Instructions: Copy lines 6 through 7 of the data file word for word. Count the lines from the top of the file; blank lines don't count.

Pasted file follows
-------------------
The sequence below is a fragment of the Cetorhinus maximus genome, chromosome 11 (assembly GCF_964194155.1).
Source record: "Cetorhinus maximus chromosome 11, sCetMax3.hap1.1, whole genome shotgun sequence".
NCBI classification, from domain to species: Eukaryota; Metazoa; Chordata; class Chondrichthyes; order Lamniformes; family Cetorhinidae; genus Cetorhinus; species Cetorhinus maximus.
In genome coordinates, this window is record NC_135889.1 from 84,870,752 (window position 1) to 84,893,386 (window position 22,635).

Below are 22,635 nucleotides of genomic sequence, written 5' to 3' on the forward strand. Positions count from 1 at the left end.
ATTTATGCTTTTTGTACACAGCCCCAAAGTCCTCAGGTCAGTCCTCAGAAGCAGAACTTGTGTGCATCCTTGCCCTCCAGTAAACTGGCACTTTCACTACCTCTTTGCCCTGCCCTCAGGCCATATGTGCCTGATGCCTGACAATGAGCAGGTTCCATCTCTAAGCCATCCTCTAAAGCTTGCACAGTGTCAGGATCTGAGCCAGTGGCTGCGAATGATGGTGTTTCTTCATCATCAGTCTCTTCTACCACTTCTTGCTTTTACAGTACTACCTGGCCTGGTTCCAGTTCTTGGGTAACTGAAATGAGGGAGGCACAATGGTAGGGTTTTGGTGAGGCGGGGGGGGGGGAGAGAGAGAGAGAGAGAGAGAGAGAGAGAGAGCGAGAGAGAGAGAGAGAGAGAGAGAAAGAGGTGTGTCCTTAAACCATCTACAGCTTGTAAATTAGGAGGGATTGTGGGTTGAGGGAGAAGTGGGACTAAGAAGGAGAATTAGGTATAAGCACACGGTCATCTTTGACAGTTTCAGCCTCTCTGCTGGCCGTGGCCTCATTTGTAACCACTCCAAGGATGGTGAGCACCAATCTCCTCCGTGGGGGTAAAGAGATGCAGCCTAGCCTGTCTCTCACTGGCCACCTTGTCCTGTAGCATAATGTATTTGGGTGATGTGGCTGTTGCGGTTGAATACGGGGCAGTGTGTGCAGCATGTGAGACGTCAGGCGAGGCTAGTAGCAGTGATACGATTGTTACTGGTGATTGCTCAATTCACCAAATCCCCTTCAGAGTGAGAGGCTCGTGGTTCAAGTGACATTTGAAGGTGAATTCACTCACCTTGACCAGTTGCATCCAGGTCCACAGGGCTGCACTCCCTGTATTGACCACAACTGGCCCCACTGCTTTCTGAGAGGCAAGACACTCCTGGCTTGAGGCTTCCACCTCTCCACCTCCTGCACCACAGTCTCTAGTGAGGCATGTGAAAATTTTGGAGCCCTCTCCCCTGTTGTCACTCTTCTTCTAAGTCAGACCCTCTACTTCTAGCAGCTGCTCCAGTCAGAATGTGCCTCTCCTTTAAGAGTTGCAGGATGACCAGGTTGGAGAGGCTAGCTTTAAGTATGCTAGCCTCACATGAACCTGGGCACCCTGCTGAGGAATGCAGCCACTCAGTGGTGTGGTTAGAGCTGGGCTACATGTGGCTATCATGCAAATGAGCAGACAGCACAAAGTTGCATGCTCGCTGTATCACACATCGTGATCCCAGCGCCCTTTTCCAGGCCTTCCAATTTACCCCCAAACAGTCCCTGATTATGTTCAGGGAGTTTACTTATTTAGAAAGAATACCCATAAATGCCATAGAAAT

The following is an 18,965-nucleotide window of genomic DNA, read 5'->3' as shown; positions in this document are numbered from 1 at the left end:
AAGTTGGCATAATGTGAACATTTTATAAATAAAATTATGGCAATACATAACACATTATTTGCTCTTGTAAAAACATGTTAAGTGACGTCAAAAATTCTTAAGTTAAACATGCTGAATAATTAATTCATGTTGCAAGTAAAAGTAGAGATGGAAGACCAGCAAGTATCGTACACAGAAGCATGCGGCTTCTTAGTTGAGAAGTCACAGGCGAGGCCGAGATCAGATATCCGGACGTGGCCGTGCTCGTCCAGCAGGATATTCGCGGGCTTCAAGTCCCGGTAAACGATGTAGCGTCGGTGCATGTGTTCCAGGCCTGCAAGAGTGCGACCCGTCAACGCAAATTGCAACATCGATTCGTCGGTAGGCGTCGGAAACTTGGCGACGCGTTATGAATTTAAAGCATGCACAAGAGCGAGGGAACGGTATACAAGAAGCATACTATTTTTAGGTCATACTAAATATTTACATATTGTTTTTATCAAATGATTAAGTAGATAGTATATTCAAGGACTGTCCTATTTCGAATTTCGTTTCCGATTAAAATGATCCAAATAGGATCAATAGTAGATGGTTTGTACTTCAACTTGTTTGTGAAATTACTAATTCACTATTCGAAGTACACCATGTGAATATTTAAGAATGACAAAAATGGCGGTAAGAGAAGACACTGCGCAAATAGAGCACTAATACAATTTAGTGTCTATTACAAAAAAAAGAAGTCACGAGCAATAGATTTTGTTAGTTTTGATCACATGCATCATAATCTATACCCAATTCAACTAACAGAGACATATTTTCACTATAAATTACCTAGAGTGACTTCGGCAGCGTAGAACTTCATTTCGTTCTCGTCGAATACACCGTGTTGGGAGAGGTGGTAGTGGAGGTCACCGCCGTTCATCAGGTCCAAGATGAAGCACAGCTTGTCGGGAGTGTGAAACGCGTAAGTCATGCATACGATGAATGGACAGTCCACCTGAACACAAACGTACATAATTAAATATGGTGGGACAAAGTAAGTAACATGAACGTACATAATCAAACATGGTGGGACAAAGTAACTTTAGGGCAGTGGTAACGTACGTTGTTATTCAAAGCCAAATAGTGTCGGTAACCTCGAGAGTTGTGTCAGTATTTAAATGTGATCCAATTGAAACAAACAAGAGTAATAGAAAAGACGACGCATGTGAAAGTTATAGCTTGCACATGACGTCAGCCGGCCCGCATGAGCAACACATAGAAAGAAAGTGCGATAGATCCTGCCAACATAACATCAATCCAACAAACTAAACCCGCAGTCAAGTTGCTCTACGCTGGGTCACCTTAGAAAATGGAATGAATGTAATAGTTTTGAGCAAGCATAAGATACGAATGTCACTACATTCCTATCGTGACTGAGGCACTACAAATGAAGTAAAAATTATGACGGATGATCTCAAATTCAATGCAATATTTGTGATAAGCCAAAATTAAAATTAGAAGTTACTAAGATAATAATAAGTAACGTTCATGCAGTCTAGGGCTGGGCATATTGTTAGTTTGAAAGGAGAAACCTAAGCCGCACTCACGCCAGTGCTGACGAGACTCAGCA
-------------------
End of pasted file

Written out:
ATTTATGCTTTTTGTACACAGCCCCAAAGTCCTCAGGTCAGTCCTCAGAAGCAGAACTTGTGTGCATCCTTGCCCTCCAGTAAACTGGCACTTTCACTACCTCTTTGCCCTGCCCTCAGGCCATATGTGCCTGATGCCTGACAATGAGCAGGTTCCATCTCTAAGCCATCCTCTAAAGCTTGCACAGTGTCAGGATCTGAGCCAGTGGCTGCGAATGATGGTGTTTCTTCATCATCAGTCTCTTCTACCACTTCTTGCTTTTACAGTACTACCTGGCCTGGTTCCAGTTCTTGGGTAACTGAAATGAGGGAGGCACAATGGTAGGGTTTTGGTGAGGCGGGGGGGGGGGAGAGAGAGAGAGAGAGAGAGAGAGAGAGAGAGCGAGAGAGAGAGAGAGAGAGAGAGAAAGAGGTGTGTCCTTAAACCATCTACAGCTTGTAAATTAGGAGGGATTGTGGGTTGAGGGAGAAGTGGGACTAAGAAGGAGAATTAGGTATAAGCACACGGTCATCTTTGACAGTTTCAGCCTCTCTGCTGGCCGTGGCCTCATTTGTAACCACTCCAAGGATGGTGAGCACCAATCTCCTCCGTGGGGGTAAAGAGATGCAGCCTAGCCTGTCTCTCACTGGCCACCTTGTCCTGTAGCATAATGTATTTGGGTGATGTGGCTGTTGCGGTTGAATACGGGGCAGTGTGTGCAGCATGTGAGACGTCAGGCGAGGCTAGTAGCAGTGATACGATTGTTACTGGTGATTGCTCAATTCACCAAATCCCCTTCAGAGTGAGAGGCTCGTGGTTCAAGTGACATTTGAAGGTGAATTCACTCACCTTGACCAGTTGCATCCAGGTCCACAGGGCTGCACTCCCTGTATTGACCACAACTGGCCCCACTGCTTTCTGAGAGGCAAGACACTCCTGGCTTGAGGCTTCCACCTCTCCACCTCCTGCACCACAGTCTCTAGTGAGGCATGTGAAAATTTTGGAGCCCTCTCCCCTGTTGTCACTCTTCTTCTAAGTCAGACCCTCTACTTCTAGCAGCTGCTCCAGTCAGAATGTGCCTCTCCTTTAAGAGTTGCAGGATGACCAGGTTGGAGAGGCTAGCTTTAAGTATGCTAGCCTCACATGAACCTGGGCACCCTGCTGAGGAATGCAGCCACTCAGTGGTGTGGTTAGAGCTGGGCTACATGTGGCTATCATGCAAATGAGCAGACAGCACAAAGTTGCATGCTCGCTGTATCACACATCGTGATCCCAGCGCCCTTTTCCAGGCCTTCCAATTTACCCCCAAACAGTCCCTGATTATGTTCAGGGAGTTTACTTATTTAGAAAGAATACCCATAAATGCCATAGAAAT

The following is an 18,965-nucleotide window of genomic DNA, read 5'->3' as shown; positions in this document are numbered from 1 at the left end: